Mr. Ip cautions that: “This tells us little about when or where a crisis will happen or what might trigger it.”

“Crisis surprise because they usually start with an assumption so sensible that everyone acts on it, planting the seeds of its own undoing.’’

Then he lists several historical examples of assumptions that turned out badly: “in 1982” people assumed “that countries like Mexico don’t default; in 1997 that Asia’s fixed exchange rates wouldn’t break; in 2007 that housing prices never declined nationwide; and, in 2011 that euro members wouldn’t default.”

I bring all this up because I believe that the U. S. economy and its financial markets are facing such a possible dilemma these days. I have written about it in two recent posts: “New Economic Experiment: Thank You Mr. Trump - Mr. Kudlow,” and “Bond Market Dilemma: Who is Right, Inflation Hawks or Inflation Doves?".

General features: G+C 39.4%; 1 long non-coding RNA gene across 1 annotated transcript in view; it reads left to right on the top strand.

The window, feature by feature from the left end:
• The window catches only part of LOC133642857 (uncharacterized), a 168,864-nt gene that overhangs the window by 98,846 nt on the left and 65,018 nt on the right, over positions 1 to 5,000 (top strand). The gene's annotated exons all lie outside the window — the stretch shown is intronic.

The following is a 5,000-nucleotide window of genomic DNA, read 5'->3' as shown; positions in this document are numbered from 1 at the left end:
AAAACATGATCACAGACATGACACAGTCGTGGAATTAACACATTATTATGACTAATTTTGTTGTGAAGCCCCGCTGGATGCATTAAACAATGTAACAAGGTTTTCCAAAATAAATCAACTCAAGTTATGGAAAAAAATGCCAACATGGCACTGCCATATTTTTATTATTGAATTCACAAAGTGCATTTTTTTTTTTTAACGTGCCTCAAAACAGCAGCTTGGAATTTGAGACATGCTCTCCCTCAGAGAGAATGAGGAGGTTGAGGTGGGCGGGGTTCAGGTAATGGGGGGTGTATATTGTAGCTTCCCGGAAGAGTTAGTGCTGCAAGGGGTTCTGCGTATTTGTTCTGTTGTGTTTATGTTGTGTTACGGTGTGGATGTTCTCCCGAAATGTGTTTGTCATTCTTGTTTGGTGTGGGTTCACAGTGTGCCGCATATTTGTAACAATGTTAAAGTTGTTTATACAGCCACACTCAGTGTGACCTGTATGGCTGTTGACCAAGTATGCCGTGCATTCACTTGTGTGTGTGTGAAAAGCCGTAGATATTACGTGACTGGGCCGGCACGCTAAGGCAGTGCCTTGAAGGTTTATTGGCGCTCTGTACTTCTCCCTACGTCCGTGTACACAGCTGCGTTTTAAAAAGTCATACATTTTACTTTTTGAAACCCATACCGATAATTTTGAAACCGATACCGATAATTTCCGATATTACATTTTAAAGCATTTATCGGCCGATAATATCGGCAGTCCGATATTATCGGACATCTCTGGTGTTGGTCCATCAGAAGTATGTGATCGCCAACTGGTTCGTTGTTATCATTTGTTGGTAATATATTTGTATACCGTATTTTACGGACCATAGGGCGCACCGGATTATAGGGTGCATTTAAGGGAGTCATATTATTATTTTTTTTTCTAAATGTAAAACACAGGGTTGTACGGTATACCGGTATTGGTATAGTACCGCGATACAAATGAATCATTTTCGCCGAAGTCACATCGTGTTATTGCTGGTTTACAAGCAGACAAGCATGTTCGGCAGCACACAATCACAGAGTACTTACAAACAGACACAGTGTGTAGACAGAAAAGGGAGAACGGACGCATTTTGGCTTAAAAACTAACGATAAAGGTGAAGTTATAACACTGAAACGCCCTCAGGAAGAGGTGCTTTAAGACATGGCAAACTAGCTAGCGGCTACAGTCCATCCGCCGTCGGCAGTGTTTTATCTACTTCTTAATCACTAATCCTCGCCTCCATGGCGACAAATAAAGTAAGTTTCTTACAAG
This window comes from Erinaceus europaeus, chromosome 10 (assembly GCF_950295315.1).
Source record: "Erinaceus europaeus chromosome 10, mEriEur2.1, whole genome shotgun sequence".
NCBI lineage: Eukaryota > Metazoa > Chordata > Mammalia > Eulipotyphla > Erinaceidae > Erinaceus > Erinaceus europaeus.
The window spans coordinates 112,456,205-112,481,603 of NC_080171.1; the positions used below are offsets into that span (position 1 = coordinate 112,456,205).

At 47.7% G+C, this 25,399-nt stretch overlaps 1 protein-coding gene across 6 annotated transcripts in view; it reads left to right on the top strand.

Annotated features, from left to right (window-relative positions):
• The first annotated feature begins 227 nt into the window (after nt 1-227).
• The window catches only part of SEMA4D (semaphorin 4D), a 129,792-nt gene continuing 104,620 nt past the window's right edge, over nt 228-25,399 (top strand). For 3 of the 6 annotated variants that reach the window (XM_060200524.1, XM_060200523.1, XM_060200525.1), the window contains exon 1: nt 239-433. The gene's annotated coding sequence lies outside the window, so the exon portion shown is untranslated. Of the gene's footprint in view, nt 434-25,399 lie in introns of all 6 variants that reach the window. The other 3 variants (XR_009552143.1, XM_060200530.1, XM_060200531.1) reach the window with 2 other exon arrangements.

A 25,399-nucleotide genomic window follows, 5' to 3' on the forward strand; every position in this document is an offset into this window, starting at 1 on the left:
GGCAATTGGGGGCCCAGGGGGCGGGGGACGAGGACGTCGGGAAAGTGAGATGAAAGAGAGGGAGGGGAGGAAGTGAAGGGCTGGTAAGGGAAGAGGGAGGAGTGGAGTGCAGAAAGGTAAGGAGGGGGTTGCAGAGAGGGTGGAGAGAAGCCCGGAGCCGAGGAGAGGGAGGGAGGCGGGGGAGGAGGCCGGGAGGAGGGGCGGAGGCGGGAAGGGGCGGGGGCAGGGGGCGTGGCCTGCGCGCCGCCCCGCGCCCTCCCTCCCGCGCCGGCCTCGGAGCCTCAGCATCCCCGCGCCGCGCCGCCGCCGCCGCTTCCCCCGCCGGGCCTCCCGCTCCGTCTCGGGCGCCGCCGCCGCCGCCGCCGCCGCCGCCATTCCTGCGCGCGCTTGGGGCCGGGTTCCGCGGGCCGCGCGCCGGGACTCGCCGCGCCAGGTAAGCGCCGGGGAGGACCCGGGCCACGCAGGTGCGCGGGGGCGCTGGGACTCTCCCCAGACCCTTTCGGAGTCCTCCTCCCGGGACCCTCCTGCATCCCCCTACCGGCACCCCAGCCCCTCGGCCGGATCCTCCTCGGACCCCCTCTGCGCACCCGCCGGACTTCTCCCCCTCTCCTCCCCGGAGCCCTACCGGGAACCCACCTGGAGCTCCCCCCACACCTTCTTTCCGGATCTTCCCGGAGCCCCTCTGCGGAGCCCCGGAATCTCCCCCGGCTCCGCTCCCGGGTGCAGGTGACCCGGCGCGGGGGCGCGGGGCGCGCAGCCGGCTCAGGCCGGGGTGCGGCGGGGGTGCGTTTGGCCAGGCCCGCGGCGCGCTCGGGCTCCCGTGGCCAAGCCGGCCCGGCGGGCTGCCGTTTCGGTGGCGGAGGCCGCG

The dilemma has to do with the debate between the Inflation Hawks, the believers in demand-side macroeconomic analysis who see higher rates of economic growth and higher rates of inflation coming from the tax policies and the spending policies coming out of the Trump administration, and the Inflation Doves, the believers in supply-side macroeconomic analysis who see higher rates of economic growth with little or no increase in inflation - even a possible decrease in the inflation rate.

Both the demand-siders and the supply-siders see an increase in economic growth coming from the government’s efforts to stimulate the economy.